Award Increased in Discrimination Finding
Wednesday, March 13, 2013
The EEOC’s Office of Federal Operations (OFO) in the case Underwood v. Social Security Administration, EEOC Appeal No. 0720120001 (October 10, 2012), upheld an administrative judge’s (AJ’s) finding that the Social Security Administration discriminated against Underwood, an SSA contact representative, when SSA failed to reasonably accommodate her disability. The OFO also quadrupled the compensatory damages award from $2,500 to $10,000.
Underwood’s supervisor had placed her on a leave restriction in July 2007, and the agency ultimately sought to remove Underwood based on the hundreds of hours of absence without leave she accumulated while incapacitated from her then-undiagnosed disorder. The parties then entered into “abeyance agreement” by which the agency held in abeyance Underwood’s proposed removal as long as she provided a medical note each time she took unscheduled leave.
In May 2008, Underwood was diagnosed with bipolar disorder and post traumatic stress disorder, and her psychiatrist supplied a report including Underwood’s prognosis, the medication she was prescribed, and her limitations. In October 2008, Underwood requested an accommodation that would allow her to take unscheduled leave from time to time when she suffered debilitating flare ups. She supported her request with the doctor’s report. The agency ignored the request and instead requested additional, detailed information from the doctor. Underwood could not immediately obtain the additional information sought by the agency. Underwood’s doctor characterized the requested level of detail as “absurd;” Underwood could also not afford the cost of the additional report.
The agency denied her accommodation request and said it would only “reassess” the request if she complied with its demand for the additional detailed report. Underwood finally was able to provide a medical report in January of 2009, but the agency processed it only as a request for a hardship transfer and failed to process the request for flexible leave as an accommodation. Underwood then filed her EEO complaint.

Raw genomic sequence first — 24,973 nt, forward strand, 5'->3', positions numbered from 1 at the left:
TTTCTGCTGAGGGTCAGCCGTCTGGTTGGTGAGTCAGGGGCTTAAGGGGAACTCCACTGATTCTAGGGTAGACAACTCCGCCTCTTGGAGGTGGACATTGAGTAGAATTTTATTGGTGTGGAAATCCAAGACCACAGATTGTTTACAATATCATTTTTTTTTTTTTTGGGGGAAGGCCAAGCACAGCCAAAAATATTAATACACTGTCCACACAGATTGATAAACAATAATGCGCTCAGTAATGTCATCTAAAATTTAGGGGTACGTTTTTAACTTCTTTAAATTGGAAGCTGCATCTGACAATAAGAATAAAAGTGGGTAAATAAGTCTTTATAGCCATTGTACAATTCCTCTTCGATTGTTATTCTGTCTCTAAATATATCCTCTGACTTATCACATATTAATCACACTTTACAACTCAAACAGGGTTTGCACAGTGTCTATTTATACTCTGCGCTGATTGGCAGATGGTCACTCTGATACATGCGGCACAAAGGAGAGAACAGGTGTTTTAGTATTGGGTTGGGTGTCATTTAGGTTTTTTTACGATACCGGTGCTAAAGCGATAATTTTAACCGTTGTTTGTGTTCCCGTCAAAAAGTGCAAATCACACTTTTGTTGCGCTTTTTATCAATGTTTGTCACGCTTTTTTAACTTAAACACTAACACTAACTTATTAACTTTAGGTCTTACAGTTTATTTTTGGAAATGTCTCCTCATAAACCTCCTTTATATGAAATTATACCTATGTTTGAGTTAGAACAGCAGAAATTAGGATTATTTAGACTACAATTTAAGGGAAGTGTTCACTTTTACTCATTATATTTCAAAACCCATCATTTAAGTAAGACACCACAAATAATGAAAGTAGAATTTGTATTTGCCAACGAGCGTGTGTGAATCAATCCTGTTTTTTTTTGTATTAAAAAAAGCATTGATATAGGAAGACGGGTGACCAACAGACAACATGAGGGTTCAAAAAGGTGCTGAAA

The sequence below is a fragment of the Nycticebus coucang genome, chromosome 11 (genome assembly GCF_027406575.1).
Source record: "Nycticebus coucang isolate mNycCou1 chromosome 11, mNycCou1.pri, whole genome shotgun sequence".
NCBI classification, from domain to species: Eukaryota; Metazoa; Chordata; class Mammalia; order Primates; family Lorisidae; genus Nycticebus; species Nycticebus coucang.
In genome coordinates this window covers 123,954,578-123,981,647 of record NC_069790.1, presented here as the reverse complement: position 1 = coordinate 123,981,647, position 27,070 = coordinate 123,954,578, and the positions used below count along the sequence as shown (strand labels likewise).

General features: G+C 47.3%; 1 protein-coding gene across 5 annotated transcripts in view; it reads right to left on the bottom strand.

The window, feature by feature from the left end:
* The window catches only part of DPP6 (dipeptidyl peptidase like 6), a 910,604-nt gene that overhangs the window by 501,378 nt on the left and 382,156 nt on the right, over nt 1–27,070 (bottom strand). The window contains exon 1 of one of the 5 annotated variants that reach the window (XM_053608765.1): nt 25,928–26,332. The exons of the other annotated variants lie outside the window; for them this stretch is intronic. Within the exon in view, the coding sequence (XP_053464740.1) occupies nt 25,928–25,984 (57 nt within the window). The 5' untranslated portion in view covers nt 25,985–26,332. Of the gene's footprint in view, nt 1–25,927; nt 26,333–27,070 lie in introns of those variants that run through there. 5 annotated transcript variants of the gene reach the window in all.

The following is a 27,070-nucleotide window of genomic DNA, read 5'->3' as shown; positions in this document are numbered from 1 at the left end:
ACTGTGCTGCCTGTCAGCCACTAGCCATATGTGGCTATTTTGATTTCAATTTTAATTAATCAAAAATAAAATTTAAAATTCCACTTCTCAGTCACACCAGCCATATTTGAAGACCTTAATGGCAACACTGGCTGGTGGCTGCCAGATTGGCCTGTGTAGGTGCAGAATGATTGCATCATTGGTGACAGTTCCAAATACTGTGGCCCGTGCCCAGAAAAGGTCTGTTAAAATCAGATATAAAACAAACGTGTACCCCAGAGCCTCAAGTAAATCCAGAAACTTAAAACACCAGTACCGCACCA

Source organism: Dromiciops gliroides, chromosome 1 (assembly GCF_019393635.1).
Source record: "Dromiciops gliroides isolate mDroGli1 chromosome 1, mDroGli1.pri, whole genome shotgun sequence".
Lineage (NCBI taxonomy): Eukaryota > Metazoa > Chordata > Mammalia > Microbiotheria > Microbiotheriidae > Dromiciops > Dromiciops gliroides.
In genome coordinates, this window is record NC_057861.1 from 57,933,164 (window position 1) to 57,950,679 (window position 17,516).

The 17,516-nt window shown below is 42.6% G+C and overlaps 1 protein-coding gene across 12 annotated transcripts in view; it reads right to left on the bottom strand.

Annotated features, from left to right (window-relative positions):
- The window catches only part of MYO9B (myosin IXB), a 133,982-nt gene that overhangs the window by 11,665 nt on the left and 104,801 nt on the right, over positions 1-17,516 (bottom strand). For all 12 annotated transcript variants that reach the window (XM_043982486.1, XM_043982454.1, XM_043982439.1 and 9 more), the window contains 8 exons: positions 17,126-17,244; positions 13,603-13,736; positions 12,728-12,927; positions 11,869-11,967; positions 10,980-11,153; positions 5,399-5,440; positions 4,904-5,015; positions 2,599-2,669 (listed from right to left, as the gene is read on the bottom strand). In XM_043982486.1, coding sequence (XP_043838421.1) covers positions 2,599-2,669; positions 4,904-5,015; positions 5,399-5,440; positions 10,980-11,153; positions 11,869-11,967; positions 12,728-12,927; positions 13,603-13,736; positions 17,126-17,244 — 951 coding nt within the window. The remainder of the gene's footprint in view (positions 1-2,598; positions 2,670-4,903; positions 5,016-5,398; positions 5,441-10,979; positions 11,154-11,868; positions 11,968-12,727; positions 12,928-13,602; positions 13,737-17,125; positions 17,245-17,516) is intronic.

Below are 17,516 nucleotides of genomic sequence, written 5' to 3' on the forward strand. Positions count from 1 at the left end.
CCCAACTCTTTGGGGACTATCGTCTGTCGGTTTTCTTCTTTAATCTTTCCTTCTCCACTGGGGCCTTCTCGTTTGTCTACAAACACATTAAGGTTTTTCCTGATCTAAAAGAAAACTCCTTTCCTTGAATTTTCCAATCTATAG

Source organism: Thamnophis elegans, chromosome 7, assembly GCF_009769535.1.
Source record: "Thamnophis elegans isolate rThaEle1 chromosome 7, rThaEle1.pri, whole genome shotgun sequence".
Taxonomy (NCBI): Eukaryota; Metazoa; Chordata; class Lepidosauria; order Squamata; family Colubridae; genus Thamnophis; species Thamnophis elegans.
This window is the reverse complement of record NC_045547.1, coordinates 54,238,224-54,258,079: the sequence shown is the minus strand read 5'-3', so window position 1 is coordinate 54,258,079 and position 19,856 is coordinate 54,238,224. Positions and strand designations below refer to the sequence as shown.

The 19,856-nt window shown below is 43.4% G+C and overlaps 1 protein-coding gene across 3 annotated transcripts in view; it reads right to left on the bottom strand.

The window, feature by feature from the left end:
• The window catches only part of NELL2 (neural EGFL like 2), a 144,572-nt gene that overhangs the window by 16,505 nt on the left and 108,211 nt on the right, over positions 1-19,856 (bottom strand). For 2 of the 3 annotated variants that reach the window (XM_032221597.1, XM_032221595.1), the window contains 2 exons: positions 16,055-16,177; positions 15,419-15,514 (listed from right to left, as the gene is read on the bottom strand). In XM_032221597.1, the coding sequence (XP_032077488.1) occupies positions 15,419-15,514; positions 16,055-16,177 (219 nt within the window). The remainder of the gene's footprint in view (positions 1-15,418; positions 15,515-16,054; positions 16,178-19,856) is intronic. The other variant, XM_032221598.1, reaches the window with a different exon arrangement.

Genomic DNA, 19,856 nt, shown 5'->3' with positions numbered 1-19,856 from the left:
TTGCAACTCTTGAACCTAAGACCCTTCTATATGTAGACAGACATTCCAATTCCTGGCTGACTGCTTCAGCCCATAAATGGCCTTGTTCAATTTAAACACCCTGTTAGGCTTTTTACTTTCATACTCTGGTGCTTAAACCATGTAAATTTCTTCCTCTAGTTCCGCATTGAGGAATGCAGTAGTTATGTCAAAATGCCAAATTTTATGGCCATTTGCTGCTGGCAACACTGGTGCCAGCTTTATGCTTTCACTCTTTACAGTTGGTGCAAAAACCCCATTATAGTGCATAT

The AJ ruled after hearing that the agency should have engaged in the interactive process with Underwood, holding that the agency bore the burden “to engage in the interactive process to determine whether flexible leave would have allowed Complainant to perform the essential functions of the position.” The AJ also agreed that the request for additional medical details was not in good faith, observing that the agency was “elevating form over substance.” The AJ rejected the agency’s argument that the “abeyance agreement” was an accommodation. The AJ noted in particular that an agency is obliged to provide an “effective” accommodation, and that the requirements of the abeyance agreement were not at all “effective,” especially as the requirement to obtain medical certification for each absence caused Underwood additional stress, made it more difficult for her to perform her essential work functions, and compounded her suffering.
Underwood ultimately resigned her position about a year after she filed her EEO complaint, but did not pursue a constructive discharge claim. However, based on testimony from Underwood and three co-workers, the OFO increased the AJ’s award of $2,500 in compensatory damages to $10,000, finding that this amount took into consideration the severity of the harm she suffered, the length of time she suffered the harm (15 months), and that it was consistent with prior Commission precedent.